At number six, Arkansas has been named among the ten best markets in the U.S. for single-family real estate investment properties.
From The Wall Street Journal (August 21, 2010), By M.P. McQueen
Looking to snap up some investment properties on the cheap? You may want to consider Durham, N.C., Indianapolis and Huntsville, Ala (or Little Rock, Ark.). They are among the best places to invest now, according to a new report that ranks the best and worst markets for conservative residential-real-estate investors. Hard-hit Las Vegas and Orlando, Fla., are among the riskiest.
Local Market Monitor Inc., a Cary, N.C., firm that analyzes real-estate trends for lenders, builders and investors, compiled its first Investor Suitability Report using economic data through July 31 for 315 U.S. markets. The firm is best known for its housing-market forecasts, which use “equilibrium” home prices: what home values should be in relation to incomes, job growth and population. In its new report, it uses similar data to rank communities by their investment prospects, focusing on single-family homes.
Regions that rank highly for investment suitability are those where there is a low probability that home prices will fall further, says Local Market Monitor President Ingo Winzer. They are places where income is growing moderately; where employment is relatively stable because of a large percentage of jobs in health care, education or government; and where a relatively small share of jobs is in construction or financial services, which have been volatile. (Job losses in government and education tend to come later in an economic cycle, so some areas could be hit harder in coming months.)
The report, which excludes towns with fewer than 200,000 residents, focuses on price-appreciation potential instead of rental income, since falling home prices usually result in higher vacancy rates in apartment buildings and lower rents overall, Mr. Winzer says.
Good markets for conservative investors are those that already have stabilized and should yield average returns, Mr. Winzer says. Dangerous markets probably will see further price declines and have little potential for a turnaround because of poor local economies.
So-called speculative markets, by contrast, are those where prices could fall further, but which also have potential for greater appreciation of 3% to 5% annually after bottoming out—making them more suitable for investors with stronger stomachs. Local Market Monitor identifies Hagerstown, Md.; Jacksonville and Port St. Lucie, Fla.; Modesto, Calif.; and Myrtle Beach, S.C. as speculative areas.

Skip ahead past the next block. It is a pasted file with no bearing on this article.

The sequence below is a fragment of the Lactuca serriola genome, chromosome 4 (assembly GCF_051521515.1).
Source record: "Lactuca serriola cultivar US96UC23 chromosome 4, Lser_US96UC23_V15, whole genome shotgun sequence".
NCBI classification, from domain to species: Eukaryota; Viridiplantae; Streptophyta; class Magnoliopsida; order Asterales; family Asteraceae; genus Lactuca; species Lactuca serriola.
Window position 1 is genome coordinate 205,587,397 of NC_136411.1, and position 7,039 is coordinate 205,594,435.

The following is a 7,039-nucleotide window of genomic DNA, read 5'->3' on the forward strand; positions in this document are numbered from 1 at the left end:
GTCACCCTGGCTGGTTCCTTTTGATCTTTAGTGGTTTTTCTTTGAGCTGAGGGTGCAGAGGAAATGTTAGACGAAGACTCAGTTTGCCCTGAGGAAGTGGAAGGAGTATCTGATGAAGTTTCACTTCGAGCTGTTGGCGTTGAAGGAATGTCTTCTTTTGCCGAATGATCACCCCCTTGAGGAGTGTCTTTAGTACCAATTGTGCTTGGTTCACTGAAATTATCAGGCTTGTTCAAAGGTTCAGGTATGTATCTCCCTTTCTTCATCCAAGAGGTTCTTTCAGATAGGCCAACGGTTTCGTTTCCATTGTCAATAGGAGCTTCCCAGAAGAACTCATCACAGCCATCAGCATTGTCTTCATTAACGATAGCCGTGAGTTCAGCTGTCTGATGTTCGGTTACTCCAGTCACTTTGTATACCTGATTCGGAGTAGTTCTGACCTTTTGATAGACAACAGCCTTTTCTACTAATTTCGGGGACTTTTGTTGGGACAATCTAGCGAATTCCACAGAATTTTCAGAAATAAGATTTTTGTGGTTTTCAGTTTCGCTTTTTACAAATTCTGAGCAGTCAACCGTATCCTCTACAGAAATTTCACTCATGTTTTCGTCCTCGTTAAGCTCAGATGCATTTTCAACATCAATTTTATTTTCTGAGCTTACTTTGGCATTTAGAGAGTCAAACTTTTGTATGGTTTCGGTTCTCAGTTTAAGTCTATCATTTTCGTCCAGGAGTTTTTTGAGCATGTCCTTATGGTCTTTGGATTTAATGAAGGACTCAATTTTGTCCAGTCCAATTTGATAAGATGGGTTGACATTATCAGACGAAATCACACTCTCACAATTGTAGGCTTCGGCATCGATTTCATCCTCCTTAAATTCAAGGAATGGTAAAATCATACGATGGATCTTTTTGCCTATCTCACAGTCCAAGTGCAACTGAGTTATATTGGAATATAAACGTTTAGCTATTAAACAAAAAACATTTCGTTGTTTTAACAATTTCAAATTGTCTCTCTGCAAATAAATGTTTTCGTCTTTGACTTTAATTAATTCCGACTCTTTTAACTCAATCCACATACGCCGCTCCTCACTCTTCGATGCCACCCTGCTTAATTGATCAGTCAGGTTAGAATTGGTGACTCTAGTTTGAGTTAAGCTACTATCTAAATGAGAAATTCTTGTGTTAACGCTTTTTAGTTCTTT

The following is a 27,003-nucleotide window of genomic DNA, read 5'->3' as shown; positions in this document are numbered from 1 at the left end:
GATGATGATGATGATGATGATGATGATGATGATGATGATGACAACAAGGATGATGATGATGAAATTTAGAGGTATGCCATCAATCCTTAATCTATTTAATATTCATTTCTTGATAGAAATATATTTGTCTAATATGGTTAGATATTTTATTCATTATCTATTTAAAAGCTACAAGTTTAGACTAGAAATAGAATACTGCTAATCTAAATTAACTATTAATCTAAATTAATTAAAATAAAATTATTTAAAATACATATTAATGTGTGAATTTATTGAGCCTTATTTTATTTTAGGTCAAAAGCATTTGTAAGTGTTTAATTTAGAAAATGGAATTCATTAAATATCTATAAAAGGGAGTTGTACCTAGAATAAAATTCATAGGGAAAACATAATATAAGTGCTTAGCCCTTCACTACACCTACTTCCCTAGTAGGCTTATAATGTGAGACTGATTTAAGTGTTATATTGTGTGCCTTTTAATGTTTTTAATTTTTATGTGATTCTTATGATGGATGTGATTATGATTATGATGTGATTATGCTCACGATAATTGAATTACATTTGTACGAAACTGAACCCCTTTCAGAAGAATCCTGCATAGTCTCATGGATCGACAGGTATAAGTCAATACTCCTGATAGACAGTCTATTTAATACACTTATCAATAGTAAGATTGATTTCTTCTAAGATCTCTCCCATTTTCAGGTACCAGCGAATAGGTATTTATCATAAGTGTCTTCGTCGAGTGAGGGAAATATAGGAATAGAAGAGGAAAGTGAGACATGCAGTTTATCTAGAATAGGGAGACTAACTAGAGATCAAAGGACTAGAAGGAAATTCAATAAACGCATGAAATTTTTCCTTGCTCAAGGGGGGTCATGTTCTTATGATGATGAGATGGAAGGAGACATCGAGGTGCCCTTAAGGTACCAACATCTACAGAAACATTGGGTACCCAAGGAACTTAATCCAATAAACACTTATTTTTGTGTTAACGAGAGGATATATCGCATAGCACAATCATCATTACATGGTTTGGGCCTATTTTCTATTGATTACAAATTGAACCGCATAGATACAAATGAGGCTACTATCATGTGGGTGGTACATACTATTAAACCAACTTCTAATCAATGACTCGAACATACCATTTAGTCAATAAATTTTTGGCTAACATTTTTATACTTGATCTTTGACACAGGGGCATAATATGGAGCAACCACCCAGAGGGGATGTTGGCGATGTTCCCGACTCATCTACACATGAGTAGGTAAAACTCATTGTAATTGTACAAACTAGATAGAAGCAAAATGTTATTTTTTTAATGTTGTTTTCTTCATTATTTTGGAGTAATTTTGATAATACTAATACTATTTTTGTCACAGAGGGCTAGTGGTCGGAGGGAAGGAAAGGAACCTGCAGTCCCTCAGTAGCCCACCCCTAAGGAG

In the best markets, home prices already are stabilizing. Durham, N.C., for instance, is home to Duke University and is near the University of North Carolina-Chapel Hill. Big companies like International Business Machines Corp., GlaxoSmithKline PLC and Nortel Networks Corp., as well as numerous biotech start-ups, have facilities at the nearby Research Triangle Corporate Park. About 40% of area jobs are in health, education or government, according to Local Market Monitor.
Haywood Davis, owner of a Century 21 real-estate brokerage in Durham, says home-sales volume in the area increased 13% last month over July 2009, though prices rose only slightly.
Some other metro areas with large percentages of relatively stable jobs and moderate growth include Knoxville, Tenn.; Lexington, Ky.; and Indianapolis.
Jason Moore, a 34-year-old auto-sales manager in Baltimore, took advantage of plunging home prices in his hometown of Indianapolis to snap up an investment property there—a brand-new four-bedroom, two-bath home—for $56,000 late in 2008.
Prices in Indianapolis were falling because of foreclosures and rising unemployment. Disappointed with their stock-market investments, Mr. Moore and his wife, Keisha, 32, decided to buy an investment property to add to their portfolio. The Indiana house is generating a positive cash flow of about $300 a month in rent after mortgage, insurance, taxes and fees, he says.
“It has been adding income, and the tax benefit has been helpful,” Mr. Moore says.
Yet in gambling-and-tourism-dependent Reno, Nev., home prices slid 50% from their market peak in 2006—and don’t seem to have bottomed yet. Mr. Winzer calls the city “frankly dangerous” for investors, along with Las Vegas and Naples and Orlando, Fla., because home prices are still tumbling and local economies are shaky.
John Burns, chief executive officer of John Burns Real Estate Consulting Inc. of Irvine, Calif., says he thinks Reno and Las Vegas have “overcorrected,” but he agrees prices could fall further.
Dana Hall-Bradley, a real-estate agent in Florida’s Orlando-Kissimmee area, near Disney World, says sales were up 39% last month over July 2009. But prices are still sliding because most sales involve so-called distressed properties—bank-owned homes or short sales, where lenders agree to sell properties for less than they are owed.
Investors, especially those from Canada, the U.K., Brazil and Venezuela, are buying vacation and retirement villas, condos and townhouses in the area, Ms. Hall-Bradley says, because prices already are 40% to 50% below what they were as late as 2007. Many are paying cash.
Condos are even cheaper. “Right now you can get a condo for $30,000 that was selling for $150,000 to $200,000 in 2005 or 2006,” she says.
Eamon Lavin of Locust Valley, N.Y., recently purchased three condo units and a single-family home in Celebration, a planned community outside Orlando designed by Walt Disney Co. Mr. Lavin, 43, says he knows prices could tumble further but he isn’t worried because he plans to rent out the properties for 10 or 15 years.
“I love the area, and I think it is going to come back,” he says. “I get more of a return on investment than putting it in a bank or anywhere else.”
Write to M.P. McQueen at firstname.lastname@example.org.